Hot on the heels of a half-ton rethink, the crew at Chevrolet turned their attention to the Heavy Duty series of pickups. In a perpetual race with their competition, and the introduction of new engines and no fewer than fifteen camera views, you know this thing is going to haul trailers like a large poutine from Frank’s Diner turns your author’s bloodstream into artery putty.
With so many bewildering and downright fantastical automotive concepts premiering at the Consumer Electronics Show this time of year, it’s easy to feel downtrodden by the industry’s mobility shenanigans. Thankfully, CES still plays host to some genuinely interesting tech that might actually make your life a little easier.
For French automotive supplier Valeo, that meant showcasing a system that utilizes cameras and some very careful framing to effectively see through a towed object. Called the XtraVue Trailer system, the technology works in a similar fashion as the nanotechnology invisibility blanket under development by the U.S. military — just much simpler.
You knew this one was coming.
The unveiling of Jeep’s first truck in nigh thirty years was a widely anticipated event at the L.A. Auto Show, with our man on the ground reporting at the time that neither man nor beast could get handy to the media area. Gaining admission during the reveal was only slightly less difficult than beating Reid Bigland at arm wrestling.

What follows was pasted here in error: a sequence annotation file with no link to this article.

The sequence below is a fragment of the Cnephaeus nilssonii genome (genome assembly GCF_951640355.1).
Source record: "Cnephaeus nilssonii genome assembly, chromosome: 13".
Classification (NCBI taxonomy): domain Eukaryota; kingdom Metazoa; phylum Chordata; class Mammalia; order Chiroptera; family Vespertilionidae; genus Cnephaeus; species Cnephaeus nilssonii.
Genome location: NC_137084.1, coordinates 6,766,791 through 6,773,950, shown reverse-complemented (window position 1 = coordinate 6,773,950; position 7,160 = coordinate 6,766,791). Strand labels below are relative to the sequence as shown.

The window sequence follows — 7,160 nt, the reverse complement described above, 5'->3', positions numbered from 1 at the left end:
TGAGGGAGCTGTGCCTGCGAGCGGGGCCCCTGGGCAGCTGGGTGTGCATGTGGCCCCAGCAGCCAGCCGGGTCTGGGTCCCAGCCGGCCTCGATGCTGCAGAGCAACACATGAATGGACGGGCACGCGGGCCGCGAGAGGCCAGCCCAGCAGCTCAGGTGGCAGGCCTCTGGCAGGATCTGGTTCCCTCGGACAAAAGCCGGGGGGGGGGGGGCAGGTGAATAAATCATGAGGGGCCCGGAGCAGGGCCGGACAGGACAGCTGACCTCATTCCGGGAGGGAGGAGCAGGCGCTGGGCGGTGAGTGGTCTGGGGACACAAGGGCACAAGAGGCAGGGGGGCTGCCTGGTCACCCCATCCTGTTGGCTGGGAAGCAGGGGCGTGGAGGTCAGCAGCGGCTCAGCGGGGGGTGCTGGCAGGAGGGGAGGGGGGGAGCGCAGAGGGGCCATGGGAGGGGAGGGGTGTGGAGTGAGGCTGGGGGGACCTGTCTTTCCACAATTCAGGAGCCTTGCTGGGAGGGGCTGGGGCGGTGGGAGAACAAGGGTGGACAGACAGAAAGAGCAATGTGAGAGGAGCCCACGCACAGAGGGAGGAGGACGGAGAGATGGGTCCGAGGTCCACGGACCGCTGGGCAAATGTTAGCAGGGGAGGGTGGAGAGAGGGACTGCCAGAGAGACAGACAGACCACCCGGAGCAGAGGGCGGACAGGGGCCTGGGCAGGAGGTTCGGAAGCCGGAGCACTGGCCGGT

While we’re still sans pricing, we do know the level of kit bestowed on each trim of Gladiator, including – wait for it! – the base model.
Once upon a time, special edition vehicles were about added performance or cramming in so much luxury you could probably attach a noble title to your name without anyone batting an eye. “Well, he does drive a Cadillac Seville Gucci Edition. I can probably call him Duke from now on if that’s really what he wants,” they would say outside the strip club you owned.
Of course, there were also gimmicky, just-for-fun special editions like the jean-seated AMC Gremlin by Levi and multi-colored Volkswagen Golf Harlequin. But things have changed. For the most part, those limited trims feel kind of like the McRib or that weird flavor of Doritos you come across once in a blue moon. You’d be hard pressed to identify them as unique upon flavor alone, but there is something about their limited nature and novelty that makes them irresistible to some.
This is especially true of modern day trucks. You can get all the hardware you want by optioning a pickup carefully, but you can’t get the special edition title that kicks it up a notch and helps it stand out in the parking lot. That’s why there are so many limited-run trucks. If you want one that proclaims your love of horses, Ram now has you covered.
Not willing to cede any pickup ground to its rivals, Ford Motor Company will soon open orders for a light-duty diesel pickup. Under the hood of its F-150, the Blue Oval’s new 3.0-liter Power Stroke diesel V6 promises class-leading fuel economy (in a very small class) and greater towing capacity than its Fiat Chrysler competitor.
The model’s trailer-yanking potential is the result of the latest battle in the great, ongoing Torque War.
Most readers are well aware of my infatuation with trucks. Blame my rural upbringing, or chalk it up to the innate Canadian friendliness of helping everyone move house, but a pickup truck will always reside in my driveway.
The Honda Ridgeline, newly designed for the 2017 model year, is available in a range of trims, starting with the RT at $29,630. This author was unsure about the Ridgeline’s practicality as a truck when it was introduced, given its lineage. Can a base Honda pickup pass the Ace of Base test?